Working on software based solution is a complex task that requires a cohort of very different roles that interact together to design, build, test, deploy and monitor
the product. Complexity grows with requirements, given more features, less reliable is to build on top of that software and becomes problematic. The community
worked on different solutions for all the set of problems that we, as software developers, need to solve to put our software, working, in production.
These solutions span lots of different aspects of the essential complexity of our work:
- We have frameworks that help us design a solution abstracting ourselves from the complexities of the underlying platform.
- We testing libraries that allows us to verify our applications to ensure correctness.
- We have tools that allows us to monitor our applications in production.
- We have toolkits that allows us to deploy our infrastructure in a scalable way.
And there are many other cross-cutting concerns, like security, performance, accessibility, and so on.
We as an industry, are having a bad time handling all this complexity properly, as we are still young and growing extremely fast. With growth, comes also additional
problems, like sociotechnical challenges, resource management, financial operations and a wide list of others that could be included here.
For this post, we are going to talk about production complexity and billing.
Both @kanekotic and myself are software developers: we've are, and been leading teams of
different sizes and diversities, with different problems, build software. We are still doing this from different aspects of the delivery timeline of a project.
This allows us to understand the software industry from a wider level and to understand where and how we are struggling.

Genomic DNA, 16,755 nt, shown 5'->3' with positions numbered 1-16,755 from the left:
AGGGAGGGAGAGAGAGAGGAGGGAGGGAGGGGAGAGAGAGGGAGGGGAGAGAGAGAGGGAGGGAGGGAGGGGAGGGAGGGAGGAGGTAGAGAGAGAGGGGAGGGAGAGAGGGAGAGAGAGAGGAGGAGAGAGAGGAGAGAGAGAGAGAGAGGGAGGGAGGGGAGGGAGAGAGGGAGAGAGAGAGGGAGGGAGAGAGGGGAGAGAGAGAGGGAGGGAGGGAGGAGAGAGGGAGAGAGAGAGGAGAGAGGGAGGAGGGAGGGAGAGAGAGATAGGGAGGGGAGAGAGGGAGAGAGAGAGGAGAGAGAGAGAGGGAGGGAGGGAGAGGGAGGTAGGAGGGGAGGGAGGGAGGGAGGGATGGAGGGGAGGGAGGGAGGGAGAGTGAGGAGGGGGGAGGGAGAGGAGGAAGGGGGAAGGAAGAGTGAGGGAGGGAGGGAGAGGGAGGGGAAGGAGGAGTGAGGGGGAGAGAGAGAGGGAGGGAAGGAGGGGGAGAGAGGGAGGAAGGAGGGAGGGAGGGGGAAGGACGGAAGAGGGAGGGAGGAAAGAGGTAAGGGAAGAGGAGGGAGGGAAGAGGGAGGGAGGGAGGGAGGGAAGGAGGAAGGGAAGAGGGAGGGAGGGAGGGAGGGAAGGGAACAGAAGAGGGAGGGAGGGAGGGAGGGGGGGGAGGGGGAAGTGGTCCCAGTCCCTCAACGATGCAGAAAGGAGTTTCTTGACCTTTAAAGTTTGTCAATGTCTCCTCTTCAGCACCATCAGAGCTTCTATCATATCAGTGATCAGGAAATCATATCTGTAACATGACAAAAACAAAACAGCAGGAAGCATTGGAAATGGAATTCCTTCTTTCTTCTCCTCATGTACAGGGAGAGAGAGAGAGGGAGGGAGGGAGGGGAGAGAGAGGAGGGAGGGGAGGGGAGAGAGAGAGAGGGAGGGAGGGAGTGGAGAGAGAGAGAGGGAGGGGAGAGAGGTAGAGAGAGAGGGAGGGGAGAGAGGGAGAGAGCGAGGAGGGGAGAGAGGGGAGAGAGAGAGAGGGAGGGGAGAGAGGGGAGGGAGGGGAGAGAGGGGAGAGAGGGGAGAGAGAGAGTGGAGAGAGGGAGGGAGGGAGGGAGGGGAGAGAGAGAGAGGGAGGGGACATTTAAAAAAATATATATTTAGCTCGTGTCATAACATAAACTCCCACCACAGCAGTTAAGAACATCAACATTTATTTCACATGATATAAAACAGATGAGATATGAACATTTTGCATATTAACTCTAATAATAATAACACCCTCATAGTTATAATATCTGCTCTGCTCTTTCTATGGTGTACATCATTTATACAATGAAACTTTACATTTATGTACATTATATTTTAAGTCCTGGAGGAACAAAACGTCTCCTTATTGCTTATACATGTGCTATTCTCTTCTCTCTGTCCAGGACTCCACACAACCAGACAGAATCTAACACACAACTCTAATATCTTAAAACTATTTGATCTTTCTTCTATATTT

Digging on the feedback we've gathered, we've found the following list of challenges that are common and hardly resolved:
- How do we ensure the scalability of our system within a reasonable cost?
- How do we ensure the evolution of our system to the requirements within a reasonable timeframe?
- How do we simplify the overall architecture while increasing the capacity of adaptation?
- How do we ensure that the application is behaving correctly in production and that we detect when it doesn't?
Let me give an example of all these cases:
System scalability is a complex topic, as it depends on usage patterns of customers. Essentially, and ideally, you want to scale down your application and
dependencies when there is less load in your systems, reducing costs, but you want to increase the capacity of your system moments before the load increases,
so you can handle transparently with the minimum amount of cost, your workload.
However, there are a few challenges here:
- How do we know when to scale up and down?
- How much does it cost to scale-up and down?
- What do we scale up and down and how?
Some of these challenges are tackled by the serverless model, with a pay per consumption model, with scale-to-zero capabilities. Let's take an example on how
AWS Lambda handles it, as it's of the main leads in serverless computing.